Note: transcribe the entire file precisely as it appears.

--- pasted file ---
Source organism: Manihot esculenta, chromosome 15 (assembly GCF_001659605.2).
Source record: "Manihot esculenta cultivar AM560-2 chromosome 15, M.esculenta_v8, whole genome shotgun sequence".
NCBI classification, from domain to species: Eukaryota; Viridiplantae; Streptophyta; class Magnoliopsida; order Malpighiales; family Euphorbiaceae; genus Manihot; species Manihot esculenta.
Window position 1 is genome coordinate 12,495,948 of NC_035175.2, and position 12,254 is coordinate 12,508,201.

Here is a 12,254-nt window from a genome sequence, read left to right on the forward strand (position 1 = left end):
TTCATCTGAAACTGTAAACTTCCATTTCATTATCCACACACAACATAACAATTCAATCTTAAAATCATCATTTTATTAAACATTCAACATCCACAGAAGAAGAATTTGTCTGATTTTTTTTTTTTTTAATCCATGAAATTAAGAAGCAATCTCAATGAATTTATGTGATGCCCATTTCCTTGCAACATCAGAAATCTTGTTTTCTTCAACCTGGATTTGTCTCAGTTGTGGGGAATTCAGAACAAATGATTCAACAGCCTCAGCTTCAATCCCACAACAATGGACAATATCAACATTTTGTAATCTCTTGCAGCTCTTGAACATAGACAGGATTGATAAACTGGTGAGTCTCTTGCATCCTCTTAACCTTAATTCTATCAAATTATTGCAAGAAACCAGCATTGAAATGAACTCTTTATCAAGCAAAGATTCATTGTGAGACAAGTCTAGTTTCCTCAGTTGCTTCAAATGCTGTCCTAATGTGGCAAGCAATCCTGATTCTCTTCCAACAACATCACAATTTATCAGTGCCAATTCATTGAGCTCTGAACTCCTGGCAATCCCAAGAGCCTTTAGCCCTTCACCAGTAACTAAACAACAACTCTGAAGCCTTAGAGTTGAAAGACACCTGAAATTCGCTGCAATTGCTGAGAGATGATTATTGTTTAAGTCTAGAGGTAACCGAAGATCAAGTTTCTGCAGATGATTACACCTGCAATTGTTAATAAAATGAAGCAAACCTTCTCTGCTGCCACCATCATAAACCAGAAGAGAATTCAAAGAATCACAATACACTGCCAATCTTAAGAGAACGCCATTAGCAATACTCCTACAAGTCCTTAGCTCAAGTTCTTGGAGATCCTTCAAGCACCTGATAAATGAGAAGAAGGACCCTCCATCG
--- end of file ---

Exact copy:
Source organism: Manihot esculenta, chromosome 15 (assembly GCF_001659605.2).
Source record: "Manihot esculenta cultivar AM560-2 chromosome 15, M.esculenta_v8, whole genome shotgun sequence".
NCBI classification, from domain to species: Eukaryota; Viridiplantae; Streptophyta; class Magnoliopsida; order Malpighiales; family Euphorbiaceae; genus Manihot; species Manihot esculenta.
Window position 1 is genome coordinate 12,495,948 of NC_035175.2, and position 12,254 is coordinate 12,508,201.

Here is a 12,254-nt window from a genome sequence, read left to right on the forward strand (position 1 = left end):
TTCATCTGAAACTGTAAACTTCCATTTCATTATCCACACACAACATAACAATTCAATCTTAAAATCATCATTTTATTAAACATTCAACATCCACAGAAGAAGAATTTGTCTGATTTTTTTTTTTTTTAATCCATGAAATTAAGAAGCAATCTCAATGAATTTATGTGATGCCCATTTCCTTGCAACATCAGAAATCTTGTTTTCTTCAACCTGGATTTGTCTCAGTTGTGGGGAATTCAGAACAAATGATTCAACAGCCTCAGCTTCAATCCCACAACAATGGACAATATCAACATTTTGTAATCTCTTGCAGCTCTTGAACATAGACAGGATTGATAAACTGGTGAGTCTCTTGCATCCTCTTAACCTTAATTCTATCAAATTATTGCAAGAAACCAGCATTGAAATGAACTCTTTATCAAGCAAAGATTCATTGTGAGACAAGTCTAGTTTCCTCAGTTGCTTCAAATGCTGTCCTAATGTGGCAAGCAATCCTGATTCTCTTCCAACAACATCACAATTTATCAGTGCCAATTCATTGAGCTCTGAACTCCTGGCAATCCCAAGAGCCTTTAGCCCTTCACCAGTAACTAAACAACAACTCTGAAGCCTTAGAGTTGAAAGACACCTGAAATTCGCTGCAATTGCTGAGAGATGATTATTGTTTAAGTCTAGAGGTAACCGAAGATCAAGTTTCTGCAGATGATTACACCTGCAATTGTTAATAAAATGAAGCAAACCTTCTCTGCTGCCACCATCATAAACCAGAAGAGAATTCAAAGAATCACAATACACTGCCAATCTTAAGAGAACGCCATTAGCAATACTCCTACAAGTCCTTAGCTCAAGTTCTTGGAGATCCTTCAAGCACCTGATAAATGAGAAGAAGGACCCTCCATCG